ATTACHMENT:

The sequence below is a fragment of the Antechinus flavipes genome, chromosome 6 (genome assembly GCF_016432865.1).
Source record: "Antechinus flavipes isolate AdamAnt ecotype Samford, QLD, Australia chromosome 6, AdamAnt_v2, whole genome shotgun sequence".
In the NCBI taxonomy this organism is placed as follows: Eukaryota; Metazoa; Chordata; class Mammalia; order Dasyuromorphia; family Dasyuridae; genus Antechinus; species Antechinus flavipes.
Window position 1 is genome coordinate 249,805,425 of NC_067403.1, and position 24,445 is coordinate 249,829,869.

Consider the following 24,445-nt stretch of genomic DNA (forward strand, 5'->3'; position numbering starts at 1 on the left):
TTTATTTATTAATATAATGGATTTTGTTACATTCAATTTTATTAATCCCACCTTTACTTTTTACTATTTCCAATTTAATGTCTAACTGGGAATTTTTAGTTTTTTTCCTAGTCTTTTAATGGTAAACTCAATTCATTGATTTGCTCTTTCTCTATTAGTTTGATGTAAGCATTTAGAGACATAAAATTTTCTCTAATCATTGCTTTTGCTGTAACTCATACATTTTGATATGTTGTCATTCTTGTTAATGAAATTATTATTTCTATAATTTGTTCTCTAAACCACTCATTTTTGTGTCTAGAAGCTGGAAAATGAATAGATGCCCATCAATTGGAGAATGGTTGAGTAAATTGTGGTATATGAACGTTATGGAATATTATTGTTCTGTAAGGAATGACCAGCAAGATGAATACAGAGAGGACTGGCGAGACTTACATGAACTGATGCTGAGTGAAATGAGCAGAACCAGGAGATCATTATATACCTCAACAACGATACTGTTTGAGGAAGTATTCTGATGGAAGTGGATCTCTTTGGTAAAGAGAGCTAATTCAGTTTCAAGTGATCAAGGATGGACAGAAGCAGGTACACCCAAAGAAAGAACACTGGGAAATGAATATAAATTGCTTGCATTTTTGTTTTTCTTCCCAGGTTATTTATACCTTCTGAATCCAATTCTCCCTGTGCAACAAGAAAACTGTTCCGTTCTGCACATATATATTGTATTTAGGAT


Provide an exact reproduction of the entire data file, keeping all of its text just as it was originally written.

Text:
The sequence below is a fragment of the Antechinus flavipes genome, chromosome 6 (genome assembly GCF_016432865.1).
Source record: "Antechinus flavipes isolate AdamAnt ecotype Samford, QLD, Australia chromosome 6, AdamAnt_v2, whole genome shotgun sequence".
In the NCBI taxonomy this organism is placed as follows: Eukaryota; Metazoa; Chordata; class Mammalia; order Dasyuromorphia; family Dasyuridae; genus Antechinus; species Antechinus flavipes.
Window position 1 is genome coordinate 249,805,425 of NC_067403.1, and position 24,445 is coordinate 249,829,869.

Consider the following 24,445-nt stretch of genomic DNA (forward strand, 5'->3'; position numbering starts at 1 on the left):
TTTATTTATTAATATAATGGATTTTGTTACATTCAATTTTATTAATCCCACCTTTACTTTTTACTATTTCCAATTTAATGTCTAACTGGGAATTTTTAGTTTTTTTCCTAGTCTTTTAATGGTAAACTCAATTCATTGATTTGCTCTTTCTCTATTAGTTTGATGTAAGCATTTAGAGACATAAAATTTTCTCTAATCATTGCTTTTGCTGTAACTCATACATTTTGATATGTTGTCATTCTTGTTAATGAAATTATTATTTCTATAATTTGTTCTCTAAACCACTCATTTTTGTGTCTAGAAGCTGGAAAATGAATAGATGCCCATCAATTGGAGAATGGTTGAGTAAATTGTGGTATATGAACGTTATGGAATATTATTGTTCTGTAAGGAATGACCAGCAAGATGAATACAGAGAGGACTGGCGAGACTTACATGAACTGATGCTGAGTGAAATGAGCAGAACCAGGAGATCATTATATACCTCAACAACGATACTGTTTGAGGAAGTATTCTGATGGAAGTGGATCTCTTTGGTAAAGAGAGCTAATTCAGTTTCAAGTGATCAAGGATGGACAGAAGCAGGTACACCCAAAGAAAGAACACTGGGAAATGAATATAAATTGCTTGCATTTTTGTTTTTCTTCCCAGGTTATTTATACCTTCTGAATCCAATTCTCCCTGTGCAACAAGAAAACTGTTCCGTTCTGCACATATATATTGTATTTAGGAT